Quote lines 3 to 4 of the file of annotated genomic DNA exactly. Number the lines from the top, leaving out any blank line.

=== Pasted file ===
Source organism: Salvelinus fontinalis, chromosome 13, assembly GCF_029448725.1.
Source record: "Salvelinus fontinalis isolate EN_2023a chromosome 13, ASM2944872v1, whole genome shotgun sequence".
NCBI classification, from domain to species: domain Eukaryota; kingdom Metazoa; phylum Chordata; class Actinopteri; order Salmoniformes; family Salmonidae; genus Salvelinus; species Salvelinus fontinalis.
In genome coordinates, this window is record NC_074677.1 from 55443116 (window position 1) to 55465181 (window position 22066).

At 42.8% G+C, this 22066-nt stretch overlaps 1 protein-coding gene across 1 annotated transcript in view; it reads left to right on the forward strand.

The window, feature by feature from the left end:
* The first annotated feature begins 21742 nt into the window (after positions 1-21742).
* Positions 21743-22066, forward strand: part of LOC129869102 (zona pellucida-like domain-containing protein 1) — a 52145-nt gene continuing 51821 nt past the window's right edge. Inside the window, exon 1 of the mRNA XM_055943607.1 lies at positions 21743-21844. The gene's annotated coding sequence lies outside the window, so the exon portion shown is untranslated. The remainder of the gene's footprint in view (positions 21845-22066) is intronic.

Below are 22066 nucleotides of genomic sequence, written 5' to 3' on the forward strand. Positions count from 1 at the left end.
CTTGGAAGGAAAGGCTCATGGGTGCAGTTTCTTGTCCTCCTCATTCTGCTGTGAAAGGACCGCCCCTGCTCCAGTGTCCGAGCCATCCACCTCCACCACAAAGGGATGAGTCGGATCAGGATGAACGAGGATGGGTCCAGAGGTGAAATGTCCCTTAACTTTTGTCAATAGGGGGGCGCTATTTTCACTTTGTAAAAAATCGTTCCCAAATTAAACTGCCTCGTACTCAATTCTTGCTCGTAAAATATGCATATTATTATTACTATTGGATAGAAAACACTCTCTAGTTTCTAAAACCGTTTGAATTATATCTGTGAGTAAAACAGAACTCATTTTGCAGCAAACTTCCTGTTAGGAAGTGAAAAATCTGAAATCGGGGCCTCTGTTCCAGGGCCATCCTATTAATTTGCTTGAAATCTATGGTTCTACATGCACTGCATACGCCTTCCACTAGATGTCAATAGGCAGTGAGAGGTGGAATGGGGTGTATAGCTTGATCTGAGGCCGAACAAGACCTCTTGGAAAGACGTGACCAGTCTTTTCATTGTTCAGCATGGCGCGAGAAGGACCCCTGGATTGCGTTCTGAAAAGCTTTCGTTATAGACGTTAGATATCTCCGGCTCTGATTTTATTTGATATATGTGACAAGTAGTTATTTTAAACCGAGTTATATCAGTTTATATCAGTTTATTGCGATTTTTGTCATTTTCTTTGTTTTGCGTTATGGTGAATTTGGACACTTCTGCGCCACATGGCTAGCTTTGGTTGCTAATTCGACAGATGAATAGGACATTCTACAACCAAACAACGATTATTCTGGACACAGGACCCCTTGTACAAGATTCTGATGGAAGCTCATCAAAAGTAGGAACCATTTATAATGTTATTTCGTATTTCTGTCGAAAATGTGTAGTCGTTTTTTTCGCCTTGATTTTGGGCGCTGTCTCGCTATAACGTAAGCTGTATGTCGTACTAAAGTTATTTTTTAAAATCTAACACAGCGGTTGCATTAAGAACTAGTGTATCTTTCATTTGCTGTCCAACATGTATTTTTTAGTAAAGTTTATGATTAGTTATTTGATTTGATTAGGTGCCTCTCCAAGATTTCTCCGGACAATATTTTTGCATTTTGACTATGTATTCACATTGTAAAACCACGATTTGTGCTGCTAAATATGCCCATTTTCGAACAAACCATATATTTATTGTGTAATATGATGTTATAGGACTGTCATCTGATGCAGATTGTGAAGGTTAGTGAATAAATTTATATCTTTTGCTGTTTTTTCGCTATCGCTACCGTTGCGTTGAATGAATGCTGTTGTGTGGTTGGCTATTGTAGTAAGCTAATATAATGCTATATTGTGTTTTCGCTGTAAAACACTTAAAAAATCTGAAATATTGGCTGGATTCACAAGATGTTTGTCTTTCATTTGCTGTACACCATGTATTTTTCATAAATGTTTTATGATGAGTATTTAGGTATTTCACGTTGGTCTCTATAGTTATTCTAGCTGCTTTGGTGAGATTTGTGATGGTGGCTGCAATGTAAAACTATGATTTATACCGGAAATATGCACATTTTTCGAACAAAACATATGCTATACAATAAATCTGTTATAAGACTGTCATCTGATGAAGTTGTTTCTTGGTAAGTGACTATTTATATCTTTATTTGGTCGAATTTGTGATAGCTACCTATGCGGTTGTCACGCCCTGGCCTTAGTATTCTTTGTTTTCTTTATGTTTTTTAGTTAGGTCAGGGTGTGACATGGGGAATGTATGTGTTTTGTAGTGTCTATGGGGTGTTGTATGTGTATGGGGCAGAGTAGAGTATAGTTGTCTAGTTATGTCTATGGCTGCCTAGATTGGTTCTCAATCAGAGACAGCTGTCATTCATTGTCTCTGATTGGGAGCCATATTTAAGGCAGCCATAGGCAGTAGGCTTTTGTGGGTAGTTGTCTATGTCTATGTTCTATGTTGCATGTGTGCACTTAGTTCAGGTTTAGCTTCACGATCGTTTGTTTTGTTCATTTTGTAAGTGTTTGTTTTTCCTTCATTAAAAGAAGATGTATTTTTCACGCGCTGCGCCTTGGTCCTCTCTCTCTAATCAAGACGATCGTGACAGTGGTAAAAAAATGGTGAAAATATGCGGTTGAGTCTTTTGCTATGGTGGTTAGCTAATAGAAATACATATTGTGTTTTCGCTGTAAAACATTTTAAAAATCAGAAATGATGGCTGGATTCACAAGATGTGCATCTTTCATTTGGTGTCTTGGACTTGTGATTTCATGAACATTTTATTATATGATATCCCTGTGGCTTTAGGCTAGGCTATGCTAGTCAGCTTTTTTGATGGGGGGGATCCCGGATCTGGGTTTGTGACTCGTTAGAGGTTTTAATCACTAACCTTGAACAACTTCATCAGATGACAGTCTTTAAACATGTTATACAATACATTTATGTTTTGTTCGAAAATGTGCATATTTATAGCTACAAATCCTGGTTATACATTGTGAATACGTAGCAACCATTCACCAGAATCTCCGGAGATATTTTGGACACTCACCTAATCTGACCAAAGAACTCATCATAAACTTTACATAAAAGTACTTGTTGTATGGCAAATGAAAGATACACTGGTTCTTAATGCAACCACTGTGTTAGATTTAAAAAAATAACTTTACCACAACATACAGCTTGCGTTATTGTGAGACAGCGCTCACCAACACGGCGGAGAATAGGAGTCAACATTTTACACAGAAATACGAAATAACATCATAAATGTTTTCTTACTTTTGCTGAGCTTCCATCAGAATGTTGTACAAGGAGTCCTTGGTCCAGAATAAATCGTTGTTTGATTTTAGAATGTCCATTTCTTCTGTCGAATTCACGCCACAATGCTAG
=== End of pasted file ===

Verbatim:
NCBI classification, from domain to species: domain Eukaryota; kingdom Metazoa; phylum Chordata; class Actinopteri; order Salmoniformes; family Salmonidae; genus Salvelinus; species Salvelinus fontinalis.
In genome coordinates, this window is record NC_074677.1 from 55443116 (window position 1) to 55465181 (window position 22066).